Early Growth Response 2 (EGR2) is a zinc-finger transcription factor of the early growth response gene (EGR) family [ 13], which regulates gene expression by binding to cis-acting elements of the target genes [ 14, 15]. EGR2 is known to carry out essential functions in hindbrain development as well as myelination of the peripheral nervous system [ 16, 17] and also plays an important role in regulating inflammatory autoimmunity and antigen receptor-mediated lymphocyte proliferation [ 18]. Interestingly, Egr2 was recently identified as a novel marker which identifies a specialized subset of murine macrophages termed M2 polarized macrophages [ 19].
Considering the association between SFRP1 loss and increased macrophage involvement in rodents, we sought to determine whether SFRP1 modulation in human mammary tissues affects EGR2 expression and macrophage polarization. Our data reveal that the expression of SFRP1 is inversely related to the expression of EGR2 in human mammary and mouse epithelial cells and tissues. Additionally, we provide evidence that SFRP1 loss modulates EGR2 partially through a TGF-β and MAPK dependent pathway. Finally, we clearly demonstrate that rSFRP1 treatment affects macrophage polarization in Sfrp1 −/− derived macrophages and human mammary gland explant cultures. Taken together, these results highlight a novel pathway by which extracellular SFRP1 can control the pro-tumorigenic niche.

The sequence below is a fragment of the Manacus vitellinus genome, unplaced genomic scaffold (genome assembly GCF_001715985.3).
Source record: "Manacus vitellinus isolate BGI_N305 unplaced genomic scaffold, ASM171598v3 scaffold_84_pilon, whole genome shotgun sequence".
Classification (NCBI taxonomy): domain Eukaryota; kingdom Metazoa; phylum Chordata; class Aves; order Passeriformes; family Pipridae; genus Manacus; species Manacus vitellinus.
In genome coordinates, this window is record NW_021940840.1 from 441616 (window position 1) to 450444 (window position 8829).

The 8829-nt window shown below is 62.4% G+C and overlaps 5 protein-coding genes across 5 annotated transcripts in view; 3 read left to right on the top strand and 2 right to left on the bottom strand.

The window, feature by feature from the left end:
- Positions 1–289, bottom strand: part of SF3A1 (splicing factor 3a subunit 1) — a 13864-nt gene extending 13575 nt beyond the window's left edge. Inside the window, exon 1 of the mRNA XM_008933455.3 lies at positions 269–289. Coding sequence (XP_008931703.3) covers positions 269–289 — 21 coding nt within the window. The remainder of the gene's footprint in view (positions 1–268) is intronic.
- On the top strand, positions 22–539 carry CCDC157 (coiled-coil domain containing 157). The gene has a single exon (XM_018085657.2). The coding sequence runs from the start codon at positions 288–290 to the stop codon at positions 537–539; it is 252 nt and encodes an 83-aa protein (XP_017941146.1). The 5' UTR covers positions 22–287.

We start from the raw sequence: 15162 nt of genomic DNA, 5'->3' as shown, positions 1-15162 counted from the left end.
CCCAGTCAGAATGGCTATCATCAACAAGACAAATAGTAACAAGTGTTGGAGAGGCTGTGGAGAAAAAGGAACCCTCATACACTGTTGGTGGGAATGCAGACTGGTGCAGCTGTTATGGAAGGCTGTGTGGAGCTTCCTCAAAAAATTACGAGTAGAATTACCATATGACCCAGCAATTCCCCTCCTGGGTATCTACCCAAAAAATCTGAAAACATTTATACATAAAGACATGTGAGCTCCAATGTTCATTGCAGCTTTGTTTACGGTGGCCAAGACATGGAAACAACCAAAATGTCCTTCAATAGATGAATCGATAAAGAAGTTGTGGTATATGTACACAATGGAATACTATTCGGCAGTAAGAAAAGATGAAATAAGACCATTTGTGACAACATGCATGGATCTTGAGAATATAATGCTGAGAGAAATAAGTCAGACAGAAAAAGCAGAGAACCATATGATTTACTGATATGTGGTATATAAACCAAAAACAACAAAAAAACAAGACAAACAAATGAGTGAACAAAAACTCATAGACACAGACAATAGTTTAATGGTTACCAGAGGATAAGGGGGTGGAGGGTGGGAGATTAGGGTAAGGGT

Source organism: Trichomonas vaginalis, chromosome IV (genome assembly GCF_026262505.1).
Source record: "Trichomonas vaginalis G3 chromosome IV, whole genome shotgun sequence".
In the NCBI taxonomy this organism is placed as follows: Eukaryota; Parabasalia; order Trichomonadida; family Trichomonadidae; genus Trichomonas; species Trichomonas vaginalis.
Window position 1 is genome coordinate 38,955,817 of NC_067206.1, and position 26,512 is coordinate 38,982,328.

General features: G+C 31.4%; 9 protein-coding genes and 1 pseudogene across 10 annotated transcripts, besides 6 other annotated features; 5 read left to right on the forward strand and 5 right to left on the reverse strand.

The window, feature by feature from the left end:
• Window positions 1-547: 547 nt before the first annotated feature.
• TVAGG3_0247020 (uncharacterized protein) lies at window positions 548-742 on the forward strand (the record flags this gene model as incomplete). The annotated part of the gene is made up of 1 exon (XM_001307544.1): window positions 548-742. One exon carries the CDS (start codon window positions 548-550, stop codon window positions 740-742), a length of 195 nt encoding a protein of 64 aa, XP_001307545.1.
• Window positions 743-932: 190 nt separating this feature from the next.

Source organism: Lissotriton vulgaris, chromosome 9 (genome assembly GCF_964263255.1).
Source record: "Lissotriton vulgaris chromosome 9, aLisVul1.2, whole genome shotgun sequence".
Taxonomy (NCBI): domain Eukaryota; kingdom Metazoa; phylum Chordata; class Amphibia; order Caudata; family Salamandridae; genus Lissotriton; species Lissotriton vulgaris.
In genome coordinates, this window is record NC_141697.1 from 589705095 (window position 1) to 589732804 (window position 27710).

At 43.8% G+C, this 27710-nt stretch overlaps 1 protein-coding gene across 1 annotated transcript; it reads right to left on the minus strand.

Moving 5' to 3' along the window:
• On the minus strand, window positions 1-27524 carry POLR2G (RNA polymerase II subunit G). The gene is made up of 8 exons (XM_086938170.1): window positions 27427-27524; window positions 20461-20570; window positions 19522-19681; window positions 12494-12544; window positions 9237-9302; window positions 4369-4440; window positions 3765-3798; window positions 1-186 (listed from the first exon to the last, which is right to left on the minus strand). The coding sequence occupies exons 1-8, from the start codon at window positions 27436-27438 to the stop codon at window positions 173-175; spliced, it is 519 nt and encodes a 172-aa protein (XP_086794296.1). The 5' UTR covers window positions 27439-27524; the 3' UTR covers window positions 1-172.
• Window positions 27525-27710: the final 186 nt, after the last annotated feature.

This study was carried out in strict accordance with the recommendations in the Guide for the Care and Use of Laboratory Animals of the National Institutes of Health. The protocol was approved by the Baystate Medical Center Institutional Animal Care and Use Committee (Permit Number: 132-681). Four week old female BALB/c control mice ( n = 30) and BALB/c Sfrp1 −/− mice ( n = 22) were individually housed in plastic cages with food and water provided continuously, and maintained on a 12:12 light cycle. The animals were treated with DMBA by gavage (1 mg/week) for 4 consecutive weeks to induce mammary tumor formation. Tumor size, number, and time-to-incidence was noted and compared between control and Sfrp1 −/− animals. Tumors were collected from 9 control mice and 7 Sfrp1 −/− mice, flash frozen and stored at −80 °C until processed for RNA isolation.